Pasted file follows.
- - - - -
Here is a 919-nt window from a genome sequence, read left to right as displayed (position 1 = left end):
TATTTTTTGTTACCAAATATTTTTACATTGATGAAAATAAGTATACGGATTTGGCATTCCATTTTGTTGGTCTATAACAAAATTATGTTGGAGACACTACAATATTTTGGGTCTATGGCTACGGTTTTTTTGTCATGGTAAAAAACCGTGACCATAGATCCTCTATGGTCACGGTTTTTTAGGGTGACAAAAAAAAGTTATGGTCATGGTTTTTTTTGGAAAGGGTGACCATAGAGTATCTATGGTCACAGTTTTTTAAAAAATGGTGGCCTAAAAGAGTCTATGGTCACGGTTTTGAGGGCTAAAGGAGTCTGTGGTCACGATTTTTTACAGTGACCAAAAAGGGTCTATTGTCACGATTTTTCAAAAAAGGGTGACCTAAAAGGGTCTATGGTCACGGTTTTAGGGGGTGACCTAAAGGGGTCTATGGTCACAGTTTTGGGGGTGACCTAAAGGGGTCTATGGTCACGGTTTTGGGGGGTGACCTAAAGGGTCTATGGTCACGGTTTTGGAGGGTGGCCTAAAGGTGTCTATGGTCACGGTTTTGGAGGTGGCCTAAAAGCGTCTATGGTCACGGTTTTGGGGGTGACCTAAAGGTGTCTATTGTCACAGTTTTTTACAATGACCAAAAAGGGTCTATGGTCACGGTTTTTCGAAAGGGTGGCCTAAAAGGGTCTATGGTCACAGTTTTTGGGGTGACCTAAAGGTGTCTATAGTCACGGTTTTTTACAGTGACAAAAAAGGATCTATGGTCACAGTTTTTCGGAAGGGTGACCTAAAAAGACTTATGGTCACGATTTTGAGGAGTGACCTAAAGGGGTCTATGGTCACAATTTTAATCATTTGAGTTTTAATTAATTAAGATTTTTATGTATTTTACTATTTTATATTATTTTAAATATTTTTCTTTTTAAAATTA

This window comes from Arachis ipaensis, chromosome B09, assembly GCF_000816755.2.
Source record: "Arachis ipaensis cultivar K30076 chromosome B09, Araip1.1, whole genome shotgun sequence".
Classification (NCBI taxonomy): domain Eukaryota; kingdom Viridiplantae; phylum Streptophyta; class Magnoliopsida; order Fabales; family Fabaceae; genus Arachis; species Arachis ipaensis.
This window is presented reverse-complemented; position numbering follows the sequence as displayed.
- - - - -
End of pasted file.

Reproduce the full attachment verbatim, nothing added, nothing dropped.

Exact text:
Here is a 919-nt window from a genome sequence, read left to right as displayed (position 1 = left end):
TATTTTTTGTTACCAAATATTTTTACATTGATGAAAATAAGTATACGGATTTGGCATTCCATTTTGTTGGTCTATAACAAAATTATGTTGGAGACACTACAATATTTTGGGTCTATGGCTACGGTTTTTTTGTCATGGTAAAAAACCGTGACCATAGATCCTCTATGGTCACGGTTTTTTAGGGTGACAAAAAAAAGTTATGGTCATGGTTTTTTTTGGAAAGGGTGACCATAGAGTATCTATGGTCACAGTTTTTTAAAAAATGGTGGCCTAAAAGAGTCTATGGTCACGGTTTTGAGGGCTAAAGGAGTCTGTGGTCACGATTTTTTACAGTGACCAAAAAGGGTCTATTGTCACGATTTTTCAAAAAAGGGTGACCTAAAAGGGTCTATGGTCACGGTTTTAGGGGGTGACCTAAAGGGGTCTATGGTCACAGTTTTGGGGGTGACCTAAAGGGGTCTATGGTCACGGTTTTGGGGGGTGACCTAAAGGGTCTATGGTCACGGTTTTGGAGGGTGGCCTAAAGGTGTCTATGGTCACGGTTTTGGAGGTGGCCTAAAAGCGTCTATGGTCACGGTTTTGGGGGTGACCTAAAGGTGTCTATTGTCACAGTTTTTTACAATGACCAAAAAGGGTCTATGGTCACGGTTTTTCGAAAGGGTGGCCTAAAAGGGTCTATGGTCACAGTTTTTGGGGTGACCTAAAGGTGTCTATAGTCACGGTTTTTTACAGTGACAAAAAAGGATCTATGGTCACAGTTTTTCGGAAGGGTGACCTAAAAAGACTTATGGTCACGATTTTGAGGAGTGACCTAAAGGGGTCTATGGTCACAATTTTAATCATTTGAGTTTTAATTAATTAAGATTTTTATGTATTTTACTATTTTATATTATTTTAAATATTTTTCTTTTTAAAATTA

This window comes from Arachis ipaensis, chromosome B09, assembly GCF_000816755.2.
Source record: "Arachis ipaensis cultivar K30076 chromosome B09, Araip1.1, whole genome shotgun sequence".
Classification (NCBI taxonomy): domain Eukaryota; kingdom Viridiplantae; phylum Streptophyta; class Magnoliopsida; order Fabales; family Fabaceae; genus Arachis; species Arachis ipaensis.
This window is presented reverse-complemented; position numbering follows the sequence as displayed.